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The Paths We Take #34: One Day Left   

Oct 16, 2018






My sister thinks that I should just go back to him. I see myself ringing the doorbell — poor little me standing there, probably in the rain, probably soaked through to the bones, probably with black tears mixing with the rain as it streams down my cheeks. I see him opening the door, watching me begging him to take me back — pleading for him to forgive me.


Forgive me? For what?

. . . I’d rather die.


I put the single China Girl pill in my glovebox. It’s funny how such a little thing can make you feel sogood. And I need to feel something besides anger.

It’s been two days since I left the letter at his apartment. I wonder if he’s read it, or, like me, he dismissed it to be dealt with when it was more convenient for him. Maybe, I should have put the envelope in his hands, kissed him, and then walked away like some soap-opera bullshit. I do want to see his face when he lips the words as he reads. He will pay for what he’s done to me.

I wipe a stream of sweat from my forehead as I wait in the alley beside his office. The big July sun smacks me as I take in the smells of musty clothes and decaying furniture. The stench almost creates a visible fog outside the rear of the second-hand clothing store on the opposite side of the alley. From where I’m standing, the alley appeared to be forged by erosion caused by some strange river of trash barrels and townie foot-traffic. It’s a deep wrinkle on an aging town. I check my watch; it’s ten minutes before noon.

When we first moved back to Red Pines, I would meet him for lunch at The Tavern. Despite the unoriginal name, The Tavern is my favorite lunch spot in Red Pines, but we haven’t eaten there in months. This is the perfect time of year to eat without the background noise of hangover-and-regret conversations of the local Covington girls. I’d always catch him looking at them, as if asking himself, why can’t my wife be more like them?It didn’t matter where we were, his mind was always somewhere else. I just wanted it to be on me.

I’m wearing the denim shorts he likes with a teal tank-top that fits a little looser now that I’ve lost weight. I have the last letter in my purse and I can feel the extra-weight of the gun pulling on the shoulder strap. I’ve been practicing taking the safety off without looking.

The rear door to the second-hand clothing store opens and a gray ponytailed lady carrying a cardboard box stumbles out. “Shit,” she mumbles under the weight of the box as she struggles to lift it up onto the edge of the dumpster. She shoves it in with both hands and I hear the thud and echo as it smacks the bottom of the metal.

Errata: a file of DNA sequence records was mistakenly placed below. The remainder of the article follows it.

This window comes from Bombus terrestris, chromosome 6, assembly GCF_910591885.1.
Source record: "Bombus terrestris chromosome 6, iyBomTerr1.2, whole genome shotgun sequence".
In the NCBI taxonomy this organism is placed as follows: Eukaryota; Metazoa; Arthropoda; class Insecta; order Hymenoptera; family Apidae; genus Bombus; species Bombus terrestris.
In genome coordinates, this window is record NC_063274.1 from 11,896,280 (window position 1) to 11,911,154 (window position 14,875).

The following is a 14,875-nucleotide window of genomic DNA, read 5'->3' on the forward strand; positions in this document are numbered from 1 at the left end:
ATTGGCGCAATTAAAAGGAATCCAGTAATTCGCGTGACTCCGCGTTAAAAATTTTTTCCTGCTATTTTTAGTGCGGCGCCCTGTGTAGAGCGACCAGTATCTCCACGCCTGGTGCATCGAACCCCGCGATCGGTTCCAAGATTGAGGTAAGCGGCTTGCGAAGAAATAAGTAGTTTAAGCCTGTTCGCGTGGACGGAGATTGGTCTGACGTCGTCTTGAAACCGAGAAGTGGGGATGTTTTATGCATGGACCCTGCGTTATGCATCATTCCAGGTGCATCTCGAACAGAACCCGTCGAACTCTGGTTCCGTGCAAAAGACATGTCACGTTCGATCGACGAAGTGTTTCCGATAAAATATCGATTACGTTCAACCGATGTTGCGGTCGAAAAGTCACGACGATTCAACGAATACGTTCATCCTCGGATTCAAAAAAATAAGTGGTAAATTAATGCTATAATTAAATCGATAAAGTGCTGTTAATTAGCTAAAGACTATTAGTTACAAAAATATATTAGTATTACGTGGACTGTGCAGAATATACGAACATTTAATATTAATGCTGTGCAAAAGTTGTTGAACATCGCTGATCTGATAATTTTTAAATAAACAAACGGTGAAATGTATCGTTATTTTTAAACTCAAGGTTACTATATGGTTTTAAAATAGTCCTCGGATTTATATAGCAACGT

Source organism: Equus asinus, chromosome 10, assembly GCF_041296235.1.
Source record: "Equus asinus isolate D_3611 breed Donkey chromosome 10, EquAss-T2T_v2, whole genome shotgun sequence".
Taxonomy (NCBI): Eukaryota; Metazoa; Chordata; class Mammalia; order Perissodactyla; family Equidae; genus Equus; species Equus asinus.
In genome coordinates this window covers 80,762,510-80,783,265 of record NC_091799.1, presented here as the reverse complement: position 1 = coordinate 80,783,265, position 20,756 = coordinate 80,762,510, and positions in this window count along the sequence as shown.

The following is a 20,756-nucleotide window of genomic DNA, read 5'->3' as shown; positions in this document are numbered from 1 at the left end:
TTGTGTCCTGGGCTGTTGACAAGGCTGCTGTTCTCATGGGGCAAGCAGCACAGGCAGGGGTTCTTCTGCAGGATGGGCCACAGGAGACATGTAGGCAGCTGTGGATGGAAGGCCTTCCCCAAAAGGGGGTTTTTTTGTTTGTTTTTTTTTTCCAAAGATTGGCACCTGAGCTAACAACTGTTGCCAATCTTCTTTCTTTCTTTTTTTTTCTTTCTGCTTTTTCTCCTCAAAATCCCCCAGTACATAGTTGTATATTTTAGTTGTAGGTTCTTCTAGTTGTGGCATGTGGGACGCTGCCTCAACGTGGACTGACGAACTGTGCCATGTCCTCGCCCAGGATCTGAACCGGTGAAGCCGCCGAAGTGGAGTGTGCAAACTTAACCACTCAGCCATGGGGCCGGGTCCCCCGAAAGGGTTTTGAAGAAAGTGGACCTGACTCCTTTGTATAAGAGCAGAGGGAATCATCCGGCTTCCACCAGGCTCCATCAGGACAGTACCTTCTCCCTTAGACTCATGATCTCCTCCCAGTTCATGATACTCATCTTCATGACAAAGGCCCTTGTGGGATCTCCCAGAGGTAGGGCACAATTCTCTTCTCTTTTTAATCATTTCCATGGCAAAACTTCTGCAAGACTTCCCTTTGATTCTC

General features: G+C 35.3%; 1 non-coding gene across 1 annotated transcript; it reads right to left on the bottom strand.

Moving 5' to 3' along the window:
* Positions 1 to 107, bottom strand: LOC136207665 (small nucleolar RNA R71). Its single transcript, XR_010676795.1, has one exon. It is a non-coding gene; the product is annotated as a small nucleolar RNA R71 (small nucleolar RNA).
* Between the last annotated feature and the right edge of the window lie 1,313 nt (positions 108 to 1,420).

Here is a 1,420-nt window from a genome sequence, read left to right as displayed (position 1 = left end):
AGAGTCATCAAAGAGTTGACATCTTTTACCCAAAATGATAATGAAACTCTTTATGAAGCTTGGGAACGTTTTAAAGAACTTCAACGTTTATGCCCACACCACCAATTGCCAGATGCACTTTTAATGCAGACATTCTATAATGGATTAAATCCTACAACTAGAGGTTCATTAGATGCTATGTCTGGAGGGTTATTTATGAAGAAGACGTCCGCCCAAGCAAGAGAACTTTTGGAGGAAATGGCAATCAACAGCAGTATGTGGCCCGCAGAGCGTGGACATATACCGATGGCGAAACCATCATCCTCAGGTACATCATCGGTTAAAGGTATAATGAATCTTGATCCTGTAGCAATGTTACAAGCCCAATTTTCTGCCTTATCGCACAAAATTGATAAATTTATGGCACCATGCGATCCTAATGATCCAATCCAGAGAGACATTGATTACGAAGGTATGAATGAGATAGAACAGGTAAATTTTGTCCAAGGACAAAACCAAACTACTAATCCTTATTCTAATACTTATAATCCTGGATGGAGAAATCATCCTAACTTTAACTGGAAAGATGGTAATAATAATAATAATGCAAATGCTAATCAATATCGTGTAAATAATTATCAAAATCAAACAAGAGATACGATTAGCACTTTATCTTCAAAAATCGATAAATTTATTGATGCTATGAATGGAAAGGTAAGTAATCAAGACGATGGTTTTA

“Hey there . . . Sorry for the language but when you turn sixty-five I figure you can say whatever you damn well please.”

She smiles, and I laugh. I wonder if I would become a salty old bird like her. I’d love to say anything that waltzed through my mind.

“The view is way better from the street, honey.”

“My husband asked me to wait for him here. We’re going to cut through to go for lunch at The Tavern,” I lied.

The woman gave a perfunctory nod. I think she would have responded with the same cavalier head-shake no matter what I’d answered with: I’m here to kill you, or,I’m in the market for a sweat-stained blouse and a pair of “I-give-up” khaki pants.

She hauls a couple more boxes outside and then shut the door behind her. I look at my watch again; it’s two minutes before noon. I’ve played out what I’m going to do in my head a thousand times, but I still can’t keep my arms from shaking. Cool sweat trickles down my back and soaks my tank top. I light a cigarette and take a couple long drags until I feel the smoke clawing at the back of my throat.

I watch as his silhouette turns the corner and enters the alley. He stops as my eyes meet his. He watches me, and I feel the edges of my lips curling upwards as I try to stop them. A bolt of hysteria strikes me, and I choke back a laugh. I put my hand in my purse and grip the gun, flicking the safety off as I lift it out of my purse and aim the front sight at his chest.

His eyes go wide, and his jaw drops as his lips move in violent jolts. He is saying something, but the only word that I can hear is my name, “Katie . . . Katie . . . Katie.” My arms are shaking, and the front sight is bouncing against the blurred backdrop of his white button down and gray blazer. I feel the tears on my cheeks. This isn’t going how I planned. I’m not supposed to cry, but this will still end the way I want.

My hand shakes as my finger presses the trigger. A thunderous crack sends me a few steps backward. The sun, the alley, and my husband are all a blur. I look at him. He’s still standing. I missed.

He takes off around the corner and my feet pound the ground underneath me as I bolt through the alley in the opposite direction. The tears are blurring my vision and I can just make out the outline of the car door and the handle.

I feel my left hand grabbing the seatbelt and my right hand turning the key in the ignition. My eyes are still stinging and blurred from the tears. What did I do? What am I going to do?

The streets are a blur in the rearview mirror as I manage to hit Market Street. I expect to hear sirens in the distance, like in the movies, but I hear nothing, just my heavy breaths as they consume all the air around me. I gasp for more air as the heaviness on my chest pins me against the seat.

I manage a breath, then another, and another. I remember that I planned this. I feel the smile setting on my face again. The air feels softer in my lungs as the weight lifts. I planned to miss.

He has one day left.


© Josiah A. Miller 2018. All Rights Reserved.